When things go wrong

Despite your best efforts and plans, things can and will go wrong. However, the effect of this on your organisation will vary depending on the problem and how you manage it.

Financial difficulties

If your organisation is having trouble with finances, you need to take action to prevent insolvency or, in a worst case, to prevent the organisation from continuing to operate while insolvent.

You should speak with the organisation’s accountant or find an accountant who can help.  You can also discuss the concerns with your organisation’s auditor.

If there is any doubt about how to overcome or improve the problems quickly, find a qualified accountant with insolvency experience to assess the overall financial position of the organisation and determine if there is a risk of insolvency.

  • see the ‘Financial problems or insolvency’ information sheet on the Governance page of the Not-for-profit Law web portal for more information.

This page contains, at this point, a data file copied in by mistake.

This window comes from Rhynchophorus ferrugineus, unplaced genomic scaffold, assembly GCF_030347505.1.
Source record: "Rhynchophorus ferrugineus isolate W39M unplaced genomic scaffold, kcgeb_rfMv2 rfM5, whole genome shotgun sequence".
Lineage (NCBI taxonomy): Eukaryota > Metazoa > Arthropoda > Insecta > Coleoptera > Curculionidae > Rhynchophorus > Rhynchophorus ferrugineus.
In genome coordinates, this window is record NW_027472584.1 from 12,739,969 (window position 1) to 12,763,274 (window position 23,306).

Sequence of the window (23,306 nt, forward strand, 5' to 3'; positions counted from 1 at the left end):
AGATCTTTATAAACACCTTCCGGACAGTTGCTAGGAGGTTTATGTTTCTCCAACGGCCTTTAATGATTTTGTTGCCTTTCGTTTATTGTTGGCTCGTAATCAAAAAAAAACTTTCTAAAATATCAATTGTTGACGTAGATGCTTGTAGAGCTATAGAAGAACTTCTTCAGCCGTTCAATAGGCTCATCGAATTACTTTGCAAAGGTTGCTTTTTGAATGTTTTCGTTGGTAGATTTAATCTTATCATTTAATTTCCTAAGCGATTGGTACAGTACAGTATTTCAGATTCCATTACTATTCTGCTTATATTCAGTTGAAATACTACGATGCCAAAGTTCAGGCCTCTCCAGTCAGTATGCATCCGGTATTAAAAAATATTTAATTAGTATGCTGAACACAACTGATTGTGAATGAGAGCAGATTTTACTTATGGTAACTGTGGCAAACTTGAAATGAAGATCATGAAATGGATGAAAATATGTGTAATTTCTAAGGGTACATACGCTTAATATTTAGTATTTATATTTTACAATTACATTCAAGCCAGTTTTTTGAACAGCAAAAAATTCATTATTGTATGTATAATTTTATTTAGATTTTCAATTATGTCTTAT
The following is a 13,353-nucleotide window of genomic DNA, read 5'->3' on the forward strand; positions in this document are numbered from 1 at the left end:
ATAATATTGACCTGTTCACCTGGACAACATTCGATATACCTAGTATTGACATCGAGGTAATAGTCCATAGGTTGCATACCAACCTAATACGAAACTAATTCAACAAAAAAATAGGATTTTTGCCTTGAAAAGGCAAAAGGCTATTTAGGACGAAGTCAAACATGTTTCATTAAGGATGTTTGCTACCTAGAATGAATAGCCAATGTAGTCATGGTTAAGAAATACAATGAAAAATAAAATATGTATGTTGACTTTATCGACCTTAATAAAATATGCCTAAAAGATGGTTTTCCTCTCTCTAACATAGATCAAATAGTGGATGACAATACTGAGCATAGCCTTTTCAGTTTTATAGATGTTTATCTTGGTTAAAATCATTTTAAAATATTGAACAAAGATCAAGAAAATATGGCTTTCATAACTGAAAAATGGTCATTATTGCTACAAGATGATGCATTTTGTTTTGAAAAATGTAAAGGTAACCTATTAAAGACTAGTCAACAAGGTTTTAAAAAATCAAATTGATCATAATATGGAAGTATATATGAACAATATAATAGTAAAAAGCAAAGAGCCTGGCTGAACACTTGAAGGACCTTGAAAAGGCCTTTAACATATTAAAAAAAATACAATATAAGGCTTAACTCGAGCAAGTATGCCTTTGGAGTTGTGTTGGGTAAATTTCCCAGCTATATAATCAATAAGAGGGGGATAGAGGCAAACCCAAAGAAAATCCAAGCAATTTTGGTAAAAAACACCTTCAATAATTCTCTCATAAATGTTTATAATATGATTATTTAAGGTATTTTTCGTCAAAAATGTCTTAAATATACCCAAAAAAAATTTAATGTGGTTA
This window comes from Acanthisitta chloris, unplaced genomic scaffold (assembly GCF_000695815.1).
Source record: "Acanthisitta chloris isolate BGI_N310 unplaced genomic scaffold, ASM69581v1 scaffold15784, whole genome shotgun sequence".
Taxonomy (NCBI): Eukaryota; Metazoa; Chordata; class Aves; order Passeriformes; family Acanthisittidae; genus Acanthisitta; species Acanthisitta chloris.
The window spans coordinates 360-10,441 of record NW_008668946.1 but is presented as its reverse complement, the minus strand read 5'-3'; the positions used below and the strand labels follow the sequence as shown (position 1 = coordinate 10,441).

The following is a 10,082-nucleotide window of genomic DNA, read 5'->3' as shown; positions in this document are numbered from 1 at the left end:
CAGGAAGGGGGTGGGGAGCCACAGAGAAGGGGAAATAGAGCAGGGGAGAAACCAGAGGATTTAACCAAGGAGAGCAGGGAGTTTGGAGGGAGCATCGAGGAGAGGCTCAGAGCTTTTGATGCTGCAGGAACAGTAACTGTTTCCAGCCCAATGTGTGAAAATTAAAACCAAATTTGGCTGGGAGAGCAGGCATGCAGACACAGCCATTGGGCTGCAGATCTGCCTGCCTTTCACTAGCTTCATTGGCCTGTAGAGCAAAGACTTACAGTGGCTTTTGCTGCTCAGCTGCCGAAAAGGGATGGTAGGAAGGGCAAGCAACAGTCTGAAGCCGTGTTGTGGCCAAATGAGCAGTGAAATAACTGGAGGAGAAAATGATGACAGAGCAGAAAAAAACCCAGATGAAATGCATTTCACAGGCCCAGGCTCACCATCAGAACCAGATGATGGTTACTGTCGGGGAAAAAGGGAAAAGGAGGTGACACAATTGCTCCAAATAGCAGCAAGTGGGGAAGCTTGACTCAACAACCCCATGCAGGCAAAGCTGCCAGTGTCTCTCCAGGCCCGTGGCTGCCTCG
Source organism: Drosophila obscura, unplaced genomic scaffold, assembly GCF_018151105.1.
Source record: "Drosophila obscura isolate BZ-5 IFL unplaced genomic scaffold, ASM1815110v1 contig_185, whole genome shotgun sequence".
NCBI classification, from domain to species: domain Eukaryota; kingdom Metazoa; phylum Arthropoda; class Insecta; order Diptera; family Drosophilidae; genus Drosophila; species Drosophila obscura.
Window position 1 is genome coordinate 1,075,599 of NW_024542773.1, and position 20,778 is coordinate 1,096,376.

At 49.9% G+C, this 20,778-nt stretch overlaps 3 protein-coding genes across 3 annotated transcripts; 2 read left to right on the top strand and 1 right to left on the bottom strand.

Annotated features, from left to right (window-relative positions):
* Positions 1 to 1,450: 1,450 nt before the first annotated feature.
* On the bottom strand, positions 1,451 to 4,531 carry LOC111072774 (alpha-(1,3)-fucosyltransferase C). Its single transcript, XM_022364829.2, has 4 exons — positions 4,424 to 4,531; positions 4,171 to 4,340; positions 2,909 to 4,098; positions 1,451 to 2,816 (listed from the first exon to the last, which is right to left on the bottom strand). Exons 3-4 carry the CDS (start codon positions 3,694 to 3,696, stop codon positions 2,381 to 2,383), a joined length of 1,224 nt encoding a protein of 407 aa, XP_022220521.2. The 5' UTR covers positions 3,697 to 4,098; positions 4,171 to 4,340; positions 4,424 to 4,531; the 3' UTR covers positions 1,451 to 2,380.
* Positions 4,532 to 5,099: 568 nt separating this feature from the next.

Companies limited by guarantee

The Australian Securities and Investments Commission (ASIC) has a whole section on insolvency, including information for directors and a series of plain English information sheets.

  • see the Insolvency section of the ASIC website for more information.

Resolving disputes

First, discuss the issue with the other party and try to find some middle ground. You might also need to put your concerns in writing and request a response.

If talking doesn’t work or you are still not satisfied, consider getting a third party involved for mediation – this is often quicker, cheaper and less stressful than going to court.

Incorporated associations

Your association’s rules should set out the grievance procedure for resolving disputes between members or between the association and any of its members.

If your rules do not include a grievance procedure then the grievance procedure set out in the model rules for incorporated associations will automatically apply.

  • see the Resolving disputes page on the Consumer Affairs Victoria website for more information.

Contractors and suppliers

If an issue arises with an independent contractor or supplier, you should first refer to the agreement that you have with them – make sure you are in the right!

Some contracts will also include a formal dispute resolution process.

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